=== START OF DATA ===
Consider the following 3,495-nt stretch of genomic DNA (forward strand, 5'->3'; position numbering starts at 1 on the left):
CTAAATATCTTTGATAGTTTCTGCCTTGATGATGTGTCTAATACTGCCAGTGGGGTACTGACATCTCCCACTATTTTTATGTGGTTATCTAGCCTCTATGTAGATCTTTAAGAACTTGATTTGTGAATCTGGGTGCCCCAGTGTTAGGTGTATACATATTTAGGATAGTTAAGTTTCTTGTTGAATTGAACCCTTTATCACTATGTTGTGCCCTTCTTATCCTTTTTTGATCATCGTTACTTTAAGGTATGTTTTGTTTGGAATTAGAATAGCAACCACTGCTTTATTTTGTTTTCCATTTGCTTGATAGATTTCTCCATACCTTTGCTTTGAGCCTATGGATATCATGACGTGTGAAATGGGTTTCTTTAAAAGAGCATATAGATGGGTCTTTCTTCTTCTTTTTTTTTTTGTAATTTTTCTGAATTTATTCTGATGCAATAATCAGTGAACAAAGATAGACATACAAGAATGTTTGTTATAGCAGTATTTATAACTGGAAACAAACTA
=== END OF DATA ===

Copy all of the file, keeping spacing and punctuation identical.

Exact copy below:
Consider the following 3,495-nt stretch of genomic DNA (forward strand, 5'->3'; position numbering starts at 1 on the left):
CTAAATATCTTTGATAGTTTCTGCCTTGATGATGTGTCTAATACTGCCAGTGGGGTACTGACATCTCCCACTATTTTTATGTGGTTATCTAGCCTCTATGTAGATCTTTAAGAACTTGATTTGTGAATCTGGGTGCCCCAGTGTTAGGTGTATACATATTTAGGATAGTTAAGTTTCTTGTTGAATTGAACCCTTTATCACTATGTTGTGCCCTTCTTATCCTTTTTTGATCATCGTTACTTTAAGGTATGTTTTGTTTGGAATTAGAATAGCAACCACTGCTTTATTTTGTTTTCCATTTGCTTGATAGATTTCTCCATACCTTTGCTTTGAGCCTATGGATATCATGACGTGTGAAATGGGTTTCTTTAAAAGAGCATATAGATGGGTCTTTCTTCTTCTTTTTTTTTTTGTAATTTTTCTGAATTTATTCTGATGCAATAATCAGTGAACAAAGATAGACATACAAGAATGTTTGTTATAGCAGTATTTATAACTGGAAACAAACTA